How to Run an Unmoderated Usability Test
What is a Usability Test?
Usability testing is a very popular user research methodology. In a usability test, researchers create a set of tasks for participants and evaluate how easily these tasks can be completed. The end goal for usability research is to identify friction, eliminate confusion, and design intuitive products.
Any product that needs a manual to work is broken. - Elon Musk
There are many different flavours of UX test:
- Products can be evaluated at different stages in development (concept vs. production)
- The study can be moderated or unmoderated (no researcher present)
- The test can be in-person or conducted remotely
In this guide, we’ll be covering how to run an unmoderated remote usability study. When crafted properly, unmoderated studies can yield significant advantages over moderated ones in terms of scale, cost, and reducing bias.
Step 1: Goals
This is where all research starts. As a user researcher, these objectives are often provided to us from product teams or executive leadership; however, lots of research teams also explore which questions are most important. These questions might include:
- Why are users suddenly churning from our platform?
- Why are we seeing lacklustre metrics on our latest product launch?
- How do users interact with our competitors’ product versus our own?
- What do users think of a new concept we have?
Once you’re confident about the problem you’re trying to solve, it’s recommended that you break the objective down into a very specific set of questions. If your main objective is to test a new user interface, some example questions might be:
- What do users miss about our old interface?
- Have existing friction points been alleviated?
- How intuitive is our new interface?
- Are users able to locate their old workflows?
- How would users describe our look and feel versus before?
Step 2: Audience
Before you build your study you’ll need to think about who you’re going to collect data from, and on what medium you’ll deliver your study to them. If you plan to use Phonic, we recommend Phonic Recruit for compatibility; however, you’re free to use whichever platform you prefer. Respondent.io and userinterviews.com are both great options for recruiting.
Note: Be careful recruiting from quant panels for usability studies. It’s easy to get carried away with cost savings with unmoderated research; however, you risk invalidating your work with faulty or fraudulent panel.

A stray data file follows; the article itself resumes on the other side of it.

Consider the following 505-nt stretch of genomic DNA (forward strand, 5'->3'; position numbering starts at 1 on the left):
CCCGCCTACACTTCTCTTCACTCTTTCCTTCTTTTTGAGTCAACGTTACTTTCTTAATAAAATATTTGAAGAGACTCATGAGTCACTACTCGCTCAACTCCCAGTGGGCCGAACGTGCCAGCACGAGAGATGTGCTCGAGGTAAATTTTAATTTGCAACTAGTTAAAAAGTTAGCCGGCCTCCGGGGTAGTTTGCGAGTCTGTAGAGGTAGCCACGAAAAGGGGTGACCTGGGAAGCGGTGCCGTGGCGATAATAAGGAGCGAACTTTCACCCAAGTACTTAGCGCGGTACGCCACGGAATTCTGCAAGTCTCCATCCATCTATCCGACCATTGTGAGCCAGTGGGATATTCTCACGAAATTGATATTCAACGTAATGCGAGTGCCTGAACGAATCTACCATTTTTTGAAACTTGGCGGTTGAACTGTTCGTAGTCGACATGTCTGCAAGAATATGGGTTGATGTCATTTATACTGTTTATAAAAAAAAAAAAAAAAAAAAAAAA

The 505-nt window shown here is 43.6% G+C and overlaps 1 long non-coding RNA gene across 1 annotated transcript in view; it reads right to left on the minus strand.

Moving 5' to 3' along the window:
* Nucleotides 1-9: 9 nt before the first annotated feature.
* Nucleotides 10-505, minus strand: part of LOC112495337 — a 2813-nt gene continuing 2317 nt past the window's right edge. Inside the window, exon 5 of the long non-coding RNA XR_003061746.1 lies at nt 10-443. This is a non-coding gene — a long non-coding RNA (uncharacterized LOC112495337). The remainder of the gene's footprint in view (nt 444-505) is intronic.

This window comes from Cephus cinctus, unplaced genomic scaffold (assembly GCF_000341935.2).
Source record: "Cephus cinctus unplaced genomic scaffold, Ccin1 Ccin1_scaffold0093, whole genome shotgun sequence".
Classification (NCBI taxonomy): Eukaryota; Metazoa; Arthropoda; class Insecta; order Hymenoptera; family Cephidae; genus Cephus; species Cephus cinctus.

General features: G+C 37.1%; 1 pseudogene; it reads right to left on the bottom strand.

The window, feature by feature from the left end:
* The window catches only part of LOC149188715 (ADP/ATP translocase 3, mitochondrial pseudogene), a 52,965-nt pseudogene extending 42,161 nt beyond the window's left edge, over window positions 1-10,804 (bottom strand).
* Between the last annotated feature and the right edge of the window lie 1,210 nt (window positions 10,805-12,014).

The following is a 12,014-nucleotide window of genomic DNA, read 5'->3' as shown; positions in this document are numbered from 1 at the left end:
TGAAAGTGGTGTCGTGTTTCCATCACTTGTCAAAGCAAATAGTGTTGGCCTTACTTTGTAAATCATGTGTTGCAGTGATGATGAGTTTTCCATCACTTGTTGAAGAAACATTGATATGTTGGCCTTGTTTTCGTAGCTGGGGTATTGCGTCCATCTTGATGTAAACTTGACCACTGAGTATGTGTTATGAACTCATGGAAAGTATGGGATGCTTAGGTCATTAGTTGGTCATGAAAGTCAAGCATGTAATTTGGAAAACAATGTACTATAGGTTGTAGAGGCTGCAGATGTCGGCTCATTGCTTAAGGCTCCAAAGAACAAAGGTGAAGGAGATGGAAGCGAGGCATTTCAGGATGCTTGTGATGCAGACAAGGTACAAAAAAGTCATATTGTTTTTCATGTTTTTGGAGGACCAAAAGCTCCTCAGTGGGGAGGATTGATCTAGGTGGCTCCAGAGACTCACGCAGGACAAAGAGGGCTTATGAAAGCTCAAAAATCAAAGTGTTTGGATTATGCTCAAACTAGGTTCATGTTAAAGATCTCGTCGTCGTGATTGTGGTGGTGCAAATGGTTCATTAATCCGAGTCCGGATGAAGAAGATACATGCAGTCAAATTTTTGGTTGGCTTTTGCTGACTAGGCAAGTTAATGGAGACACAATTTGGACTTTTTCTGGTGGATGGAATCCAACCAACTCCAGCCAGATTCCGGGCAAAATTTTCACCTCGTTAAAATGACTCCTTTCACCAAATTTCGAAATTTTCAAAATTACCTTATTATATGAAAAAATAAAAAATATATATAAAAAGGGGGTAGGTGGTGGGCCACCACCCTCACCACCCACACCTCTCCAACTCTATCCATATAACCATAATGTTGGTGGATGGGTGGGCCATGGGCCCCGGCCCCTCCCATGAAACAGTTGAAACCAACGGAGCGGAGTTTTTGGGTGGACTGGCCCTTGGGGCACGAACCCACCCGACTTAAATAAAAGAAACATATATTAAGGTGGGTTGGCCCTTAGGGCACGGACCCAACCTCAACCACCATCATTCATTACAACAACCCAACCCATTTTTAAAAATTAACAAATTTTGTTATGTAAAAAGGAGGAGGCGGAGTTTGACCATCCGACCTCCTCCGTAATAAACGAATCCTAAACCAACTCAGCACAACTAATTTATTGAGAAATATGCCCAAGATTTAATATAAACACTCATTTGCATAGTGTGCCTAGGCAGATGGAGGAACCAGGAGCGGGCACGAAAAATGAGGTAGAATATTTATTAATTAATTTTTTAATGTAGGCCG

Step 3: Design
Unmoderated usability tests generally include three sections:
- A set of tasks or “mission”
- Post-mortem/conclusion questions
The introduction is designed to collect background info on the participant- who is this person? Where do they work? Do they currently use products like mind? The introduction is also the place to provide any background on the software or tool being tested and the platform the study is being run on.
Next is of course the task completion. Here you’ll begin recording the screen, webcam, and microphone of your respondents as they complete a set of instructions. It’s important that these instructions are concise and easy to follow. Respondents will likely provide valuable feedback on the experience regardless of if they successfully complete the mission or not.
Step 4: Programming
Once you have a study design, the next step is to program things in user testing software. There are many tools out there which allow you to implement unmoderated remote usability tests. In Phonic we support a wide variety of qualitative and quantitative question types which map very well onto most study designs. Other tools you can check out include UserZoom, UserTesting, and UserBrain.
Step 5: Field
Your study is now designed and you’re ready to go into field. If you’re using Phonic recruit, we’ll handle this step for you! If you’re using a professional panel, make sure your screen-out links are wired and that the panel has access to a testing link for their internal pre-launch procedures. If you’re testing with your own set of users, share the study link with them over email.
Step 6: Analysis
As data rolls in you’ll have access to full, qualitative sessions from each participant. Most unmoderated research platforms will provide transcriptions in many languages, as well as some other out-of-the-box analytics. You can also navigate your data either by respondent or by question. As you go through sessions, we definitely recommend tagging and highlighting your data for future use. It’ll make your life far easier when it comes time to create deliverables such as reports or showreels.
Step 7: Reporting
The final step is to wrap your study up into a set of concise insights to share with your team or client. As mentioned above, reports and showreels are fantastic ways of showing off your work.
That’s all! Please feel free to reach out to the team at email@example.com if you want to talk more about unmoderated research.